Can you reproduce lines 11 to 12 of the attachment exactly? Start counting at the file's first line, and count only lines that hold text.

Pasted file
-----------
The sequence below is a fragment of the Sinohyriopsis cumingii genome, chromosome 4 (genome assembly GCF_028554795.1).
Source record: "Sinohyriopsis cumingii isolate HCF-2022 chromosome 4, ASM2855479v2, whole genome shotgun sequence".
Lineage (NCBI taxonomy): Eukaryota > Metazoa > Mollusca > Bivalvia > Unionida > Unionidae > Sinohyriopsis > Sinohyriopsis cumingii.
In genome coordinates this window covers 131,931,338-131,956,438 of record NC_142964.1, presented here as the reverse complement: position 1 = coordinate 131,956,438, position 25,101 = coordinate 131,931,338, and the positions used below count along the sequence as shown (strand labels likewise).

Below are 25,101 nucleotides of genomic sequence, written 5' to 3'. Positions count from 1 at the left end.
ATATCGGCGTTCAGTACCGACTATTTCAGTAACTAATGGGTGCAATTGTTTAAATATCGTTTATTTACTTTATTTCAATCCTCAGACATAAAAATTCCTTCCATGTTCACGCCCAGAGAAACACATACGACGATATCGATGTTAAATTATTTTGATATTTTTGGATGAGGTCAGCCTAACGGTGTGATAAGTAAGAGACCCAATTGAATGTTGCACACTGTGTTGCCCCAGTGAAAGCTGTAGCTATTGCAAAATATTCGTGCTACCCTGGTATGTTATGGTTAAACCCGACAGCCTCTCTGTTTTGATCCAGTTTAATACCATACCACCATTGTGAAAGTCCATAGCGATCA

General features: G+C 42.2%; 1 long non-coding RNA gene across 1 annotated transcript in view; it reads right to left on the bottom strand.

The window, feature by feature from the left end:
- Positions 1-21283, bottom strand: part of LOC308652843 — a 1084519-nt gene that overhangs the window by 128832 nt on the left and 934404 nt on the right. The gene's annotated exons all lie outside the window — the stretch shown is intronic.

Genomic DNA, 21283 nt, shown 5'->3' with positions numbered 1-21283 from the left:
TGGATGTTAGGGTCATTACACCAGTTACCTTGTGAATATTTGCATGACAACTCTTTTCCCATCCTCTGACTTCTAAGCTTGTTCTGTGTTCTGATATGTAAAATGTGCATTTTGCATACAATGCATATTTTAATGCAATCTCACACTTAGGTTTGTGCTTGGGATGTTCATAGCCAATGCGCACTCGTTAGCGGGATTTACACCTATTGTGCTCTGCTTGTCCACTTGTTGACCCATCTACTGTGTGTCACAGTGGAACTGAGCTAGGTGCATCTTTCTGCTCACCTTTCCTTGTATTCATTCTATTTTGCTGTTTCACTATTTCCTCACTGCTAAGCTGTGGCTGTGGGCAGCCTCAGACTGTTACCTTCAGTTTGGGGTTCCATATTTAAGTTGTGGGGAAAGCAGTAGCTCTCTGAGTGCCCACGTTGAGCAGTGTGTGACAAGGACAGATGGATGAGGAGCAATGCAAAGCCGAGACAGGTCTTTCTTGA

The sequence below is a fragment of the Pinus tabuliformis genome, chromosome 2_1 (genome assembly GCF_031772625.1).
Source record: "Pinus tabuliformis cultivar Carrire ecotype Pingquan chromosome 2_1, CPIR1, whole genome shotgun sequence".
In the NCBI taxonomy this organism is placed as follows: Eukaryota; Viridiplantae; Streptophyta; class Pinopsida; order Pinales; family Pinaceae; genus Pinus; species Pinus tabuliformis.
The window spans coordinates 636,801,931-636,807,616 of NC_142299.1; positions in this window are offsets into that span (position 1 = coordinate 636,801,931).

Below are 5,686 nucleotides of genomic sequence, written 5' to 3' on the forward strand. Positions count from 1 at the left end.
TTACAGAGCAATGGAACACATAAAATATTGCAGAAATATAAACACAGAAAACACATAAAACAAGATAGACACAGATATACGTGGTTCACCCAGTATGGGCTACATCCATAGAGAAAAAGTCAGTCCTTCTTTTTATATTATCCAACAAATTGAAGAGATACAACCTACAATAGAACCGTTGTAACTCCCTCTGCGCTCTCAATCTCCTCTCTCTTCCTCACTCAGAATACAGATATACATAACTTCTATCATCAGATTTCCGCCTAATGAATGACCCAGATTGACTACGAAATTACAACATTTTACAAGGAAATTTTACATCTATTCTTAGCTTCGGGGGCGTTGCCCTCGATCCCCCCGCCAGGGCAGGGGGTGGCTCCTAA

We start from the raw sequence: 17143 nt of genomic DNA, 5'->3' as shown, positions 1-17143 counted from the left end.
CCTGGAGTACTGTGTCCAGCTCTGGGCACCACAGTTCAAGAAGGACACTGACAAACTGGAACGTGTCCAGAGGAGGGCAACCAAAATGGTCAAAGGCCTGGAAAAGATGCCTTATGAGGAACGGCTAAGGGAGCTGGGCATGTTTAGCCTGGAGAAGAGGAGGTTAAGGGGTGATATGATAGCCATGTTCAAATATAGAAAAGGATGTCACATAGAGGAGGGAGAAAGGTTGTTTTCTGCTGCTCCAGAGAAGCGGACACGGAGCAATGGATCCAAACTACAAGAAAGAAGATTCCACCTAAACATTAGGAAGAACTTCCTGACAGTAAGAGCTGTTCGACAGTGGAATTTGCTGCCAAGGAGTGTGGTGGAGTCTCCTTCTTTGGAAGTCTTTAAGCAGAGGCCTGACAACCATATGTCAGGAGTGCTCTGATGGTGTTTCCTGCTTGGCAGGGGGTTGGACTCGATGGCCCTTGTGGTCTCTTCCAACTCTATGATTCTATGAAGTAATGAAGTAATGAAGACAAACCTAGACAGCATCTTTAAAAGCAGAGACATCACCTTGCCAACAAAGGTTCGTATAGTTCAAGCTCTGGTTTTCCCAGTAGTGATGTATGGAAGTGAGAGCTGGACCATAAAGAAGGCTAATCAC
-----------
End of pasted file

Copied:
TGGATGTTAGGGTCATTACACCAGTTACCTTGTGAATATTTGCATGACAACTCTTTTCCCATCCTCTGACTTCTAAGCTTGTTCTGTGTTCTGATATGTAAAATGTGCATTTTGCATACAATGCATATTTTAATGCAATCTCACACTTAGGTTTGTGCTTGGGATGTTCATAGCCAATGCGCACTCGTTAGCGGGATTTACACCTATTGTGCTCTGCTTGTCCACTTGTTGACCCATCTACTGTGTGTCACAGTGGAACTGAGCTAGGTGCATCTTTCTGCTCACCTTTCCTTGTATTCATTCTATTTTGCTGTTTCACTATTTCCTCACTGCTAAGCTGTGGCTGTGGGCAGCCTCAGACTGTTACCTTCAGTTTGGGGTTCCATATTTAAGTTGTGGGGAAAGCAGTAGCTCTCTGAGTGCCCACGTTGAGCAGTGTGTGACAAGGACAGATGGATGAGGAGCAATGCAAAGCCGAGACAGGTCTTTCTTGA

The sequence below is a fragment of the Pinus tabuliformis genome, chromosome 2_1 (genome assembly GCF_031772625.1).